A US scientist, Thomas R. Sinclair has warned countries that are rushing into cultivating biofuels in their efforts to reduce dependence on fossil fuels to take into consideration the multiple limits to plant production on earth.
In an article titled “Taking Measure of Biofuel Limits” published in the “American Scientist,” the magazine of Sigma Xi, The Scientific Research Society, he said, “before nations pin big hopes on biofuels, they must face some stark realities, however. Crop physiology research has documented multiple limits to plant production on Earth. To ramp up biofuel crop production, growers must adapt to those limits or find ways around them.”
Professor Sinclair who is a visiting professor in agronomy at the University of Florida and an adjunct professor in crop science at North Carolina State University was also raised on a farm in Indiana.
He writes “in a justified rush to cut fossil fuel consumption, some nations are embracing
biofuels as a petroleum alternative at the gas pump. Using sugarcane, Brazil already produces 24.5 billion liters of ethanol a year to fuel car and truck engines.”
“In the United States, annual ethanol production has reached 40 billion liters, or 10 billion gallons. The U.S. Energy Independence and Security Act calls for 144 billion liters of ethanol per year in the U.S. transportation fuel pool by 2022. That equals 25 percent of U.S. gasoline consumption today. No more than about 40 percent is to be produced with maize, an important food and export crop. Non-grain feedstock is supposed to supply the rest,” he added.
In Professor Sinclair’s view there are no means by which humans could bypass the limits of crop production, arguing that “such advances may not be as simple as some predict. Plants and their evolutionary ancestors had hundreds of millions of years to optimize their biological machinery. If further improvements were easy, they would probably already exist.”
He insists that no matter what techniques are developed to expand biofuel feedstock, some basic physical and physiological limitations will still apply.
“Plants cannot be grown without three crucial resource inputs: light, water and nitrogen. Each of those inputs will be needed in substantial quantities, yet their availability in the field is limited. As important, so far plants make use of those resources only at established rates,” he says.
He further states that no matter what techniques are developed to expand biofuel feedstock, plants cannot be grown without three crucial resource inputs: light, water and nitrogen. Each of those inputs will be needed in substantial quantities, yet their availability in the field is limited. As important, so far plants make use of those resources only at established rates. In fact, the close relationship between the available amounts of these resources and the amount of plant mass they can produce—not human demand—will determine how much biofuel the world can produce.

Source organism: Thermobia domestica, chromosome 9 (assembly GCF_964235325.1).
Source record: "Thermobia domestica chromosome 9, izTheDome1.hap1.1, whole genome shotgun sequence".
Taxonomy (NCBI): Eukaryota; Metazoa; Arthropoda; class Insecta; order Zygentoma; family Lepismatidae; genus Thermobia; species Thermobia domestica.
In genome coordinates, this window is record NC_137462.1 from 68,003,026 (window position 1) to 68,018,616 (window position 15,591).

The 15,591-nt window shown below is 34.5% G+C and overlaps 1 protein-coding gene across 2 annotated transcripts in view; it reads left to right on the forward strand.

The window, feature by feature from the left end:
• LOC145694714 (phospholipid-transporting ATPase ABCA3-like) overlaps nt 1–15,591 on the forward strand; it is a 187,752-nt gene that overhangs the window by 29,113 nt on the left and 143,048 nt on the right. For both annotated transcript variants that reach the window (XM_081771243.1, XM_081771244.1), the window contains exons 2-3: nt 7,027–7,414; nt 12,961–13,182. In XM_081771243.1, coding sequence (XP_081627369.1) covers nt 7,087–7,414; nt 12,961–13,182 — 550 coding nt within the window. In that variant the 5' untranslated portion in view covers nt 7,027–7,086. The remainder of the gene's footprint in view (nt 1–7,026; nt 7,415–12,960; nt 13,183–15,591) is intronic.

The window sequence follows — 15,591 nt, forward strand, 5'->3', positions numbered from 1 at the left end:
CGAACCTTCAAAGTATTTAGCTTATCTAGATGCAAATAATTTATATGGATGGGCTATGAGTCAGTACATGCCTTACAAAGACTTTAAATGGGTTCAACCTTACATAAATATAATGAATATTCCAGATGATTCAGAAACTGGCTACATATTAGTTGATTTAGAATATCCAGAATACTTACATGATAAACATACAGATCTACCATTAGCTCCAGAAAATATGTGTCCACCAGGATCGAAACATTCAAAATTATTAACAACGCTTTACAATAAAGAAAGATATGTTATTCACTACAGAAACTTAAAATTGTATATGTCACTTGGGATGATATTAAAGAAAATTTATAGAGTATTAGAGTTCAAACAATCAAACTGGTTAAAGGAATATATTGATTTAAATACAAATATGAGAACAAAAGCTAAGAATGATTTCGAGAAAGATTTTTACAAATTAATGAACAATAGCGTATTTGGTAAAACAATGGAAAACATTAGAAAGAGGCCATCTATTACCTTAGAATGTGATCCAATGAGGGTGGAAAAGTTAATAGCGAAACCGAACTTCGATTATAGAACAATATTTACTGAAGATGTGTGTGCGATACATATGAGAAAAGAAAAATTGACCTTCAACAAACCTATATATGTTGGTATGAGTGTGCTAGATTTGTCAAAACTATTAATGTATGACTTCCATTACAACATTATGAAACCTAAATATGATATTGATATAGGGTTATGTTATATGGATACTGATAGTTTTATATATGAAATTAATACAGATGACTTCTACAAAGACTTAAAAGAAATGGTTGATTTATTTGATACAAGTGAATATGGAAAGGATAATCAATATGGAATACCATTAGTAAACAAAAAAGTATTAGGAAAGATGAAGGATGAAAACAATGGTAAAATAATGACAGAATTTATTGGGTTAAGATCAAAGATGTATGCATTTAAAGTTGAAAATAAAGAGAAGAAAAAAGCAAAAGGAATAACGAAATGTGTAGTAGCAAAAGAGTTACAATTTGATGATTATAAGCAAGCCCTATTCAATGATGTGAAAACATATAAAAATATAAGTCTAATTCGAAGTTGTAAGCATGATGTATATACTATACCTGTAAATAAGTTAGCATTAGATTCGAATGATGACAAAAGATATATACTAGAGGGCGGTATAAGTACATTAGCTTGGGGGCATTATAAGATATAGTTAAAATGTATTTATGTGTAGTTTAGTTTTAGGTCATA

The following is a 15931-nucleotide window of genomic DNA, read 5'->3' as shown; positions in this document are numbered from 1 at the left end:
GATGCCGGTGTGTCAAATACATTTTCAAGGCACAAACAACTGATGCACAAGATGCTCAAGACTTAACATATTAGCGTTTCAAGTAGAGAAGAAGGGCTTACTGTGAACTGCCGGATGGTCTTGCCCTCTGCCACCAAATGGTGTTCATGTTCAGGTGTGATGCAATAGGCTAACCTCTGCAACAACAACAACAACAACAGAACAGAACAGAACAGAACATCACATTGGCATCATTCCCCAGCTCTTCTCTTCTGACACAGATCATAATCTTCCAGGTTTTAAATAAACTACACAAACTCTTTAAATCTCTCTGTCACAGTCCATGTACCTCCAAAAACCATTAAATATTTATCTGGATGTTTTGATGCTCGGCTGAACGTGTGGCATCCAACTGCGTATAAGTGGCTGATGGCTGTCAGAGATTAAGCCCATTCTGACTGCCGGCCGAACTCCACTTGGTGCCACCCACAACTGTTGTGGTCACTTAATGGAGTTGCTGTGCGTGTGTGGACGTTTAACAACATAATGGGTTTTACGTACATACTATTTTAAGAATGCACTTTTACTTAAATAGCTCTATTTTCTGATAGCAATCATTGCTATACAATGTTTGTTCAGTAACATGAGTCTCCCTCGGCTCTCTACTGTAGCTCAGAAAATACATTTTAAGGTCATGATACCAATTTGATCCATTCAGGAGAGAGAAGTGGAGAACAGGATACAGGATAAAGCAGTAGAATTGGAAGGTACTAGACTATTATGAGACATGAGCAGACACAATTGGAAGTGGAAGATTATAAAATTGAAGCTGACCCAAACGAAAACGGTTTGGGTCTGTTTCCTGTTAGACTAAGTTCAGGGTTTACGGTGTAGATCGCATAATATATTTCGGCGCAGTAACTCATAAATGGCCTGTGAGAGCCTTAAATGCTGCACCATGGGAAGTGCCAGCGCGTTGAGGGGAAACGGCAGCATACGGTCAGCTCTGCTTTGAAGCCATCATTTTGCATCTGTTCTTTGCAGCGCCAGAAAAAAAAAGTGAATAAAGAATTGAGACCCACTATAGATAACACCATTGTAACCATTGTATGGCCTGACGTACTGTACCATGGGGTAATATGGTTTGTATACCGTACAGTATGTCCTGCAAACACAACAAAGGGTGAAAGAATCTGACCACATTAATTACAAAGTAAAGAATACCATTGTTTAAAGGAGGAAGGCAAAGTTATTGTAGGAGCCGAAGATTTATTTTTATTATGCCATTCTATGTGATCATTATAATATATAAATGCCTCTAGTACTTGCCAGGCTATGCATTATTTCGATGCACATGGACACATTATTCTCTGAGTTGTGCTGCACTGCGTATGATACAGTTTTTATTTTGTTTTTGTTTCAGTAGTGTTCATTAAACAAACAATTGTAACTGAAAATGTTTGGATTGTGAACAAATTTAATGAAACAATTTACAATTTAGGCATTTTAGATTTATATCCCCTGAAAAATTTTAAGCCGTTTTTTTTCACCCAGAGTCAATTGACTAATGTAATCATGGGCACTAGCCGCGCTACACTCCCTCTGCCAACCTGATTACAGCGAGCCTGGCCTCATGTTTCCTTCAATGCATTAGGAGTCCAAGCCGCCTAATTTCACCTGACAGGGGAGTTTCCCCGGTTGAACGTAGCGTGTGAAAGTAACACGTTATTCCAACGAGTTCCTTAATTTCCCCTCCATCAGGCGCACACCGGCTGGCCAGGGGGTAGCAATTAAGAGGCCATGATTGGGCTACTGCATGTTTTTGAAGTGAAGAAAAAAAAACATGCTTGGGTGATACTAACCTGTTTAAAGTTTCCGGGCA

Citing the US as an example he writes, “light, water and nitrogen will be essential for growing biofuel feedstocks. The availability of these resources will be critical to achieving ethanol production goals set by the U.S. Energy and Security Act. Even if the current increase in maize yield can be sustained at 0.1 tonne per hectare per year, the equivalent of 40 percent of today’s U.S. maize crop will be required for ethanol production while other domestic and export demands for maize also must be met.”
Professor Sinclair is emphatic that identifying land area for cellulosic plant production will be even more challenging. Depending on the efficiency of ethanol production from cellulosic feedstock, somewhere between 25 and 50 million hectares of new land must be brought into high and sustainable agricultural production to achieve the required yields.
“Since this land-use conversion would need to take place roughly over a decade, it would be the most extensive and rapid land transformation in U.S. history,” he says.
To complicate matters, land used for cellulosic feedstock must be in regions with sufficient rainfall to achieve needed yields. The amount of water transpired by those crops could be large enough to influence the hydrologic balance of farming regions. An unanswered question is whether stream and aquifer flows from these areas would also remain adequate to meet all local freshwater needs, he writes.
Professor Sinclair’s arguments obviously are worth looking at by biofuel advocates. Besides, it also calls for a critical and objective look in view of the fact that biofuels are competing for scarce land for food cultivation in the face of a global food crisis.
By Emmanuel K. Dogbevi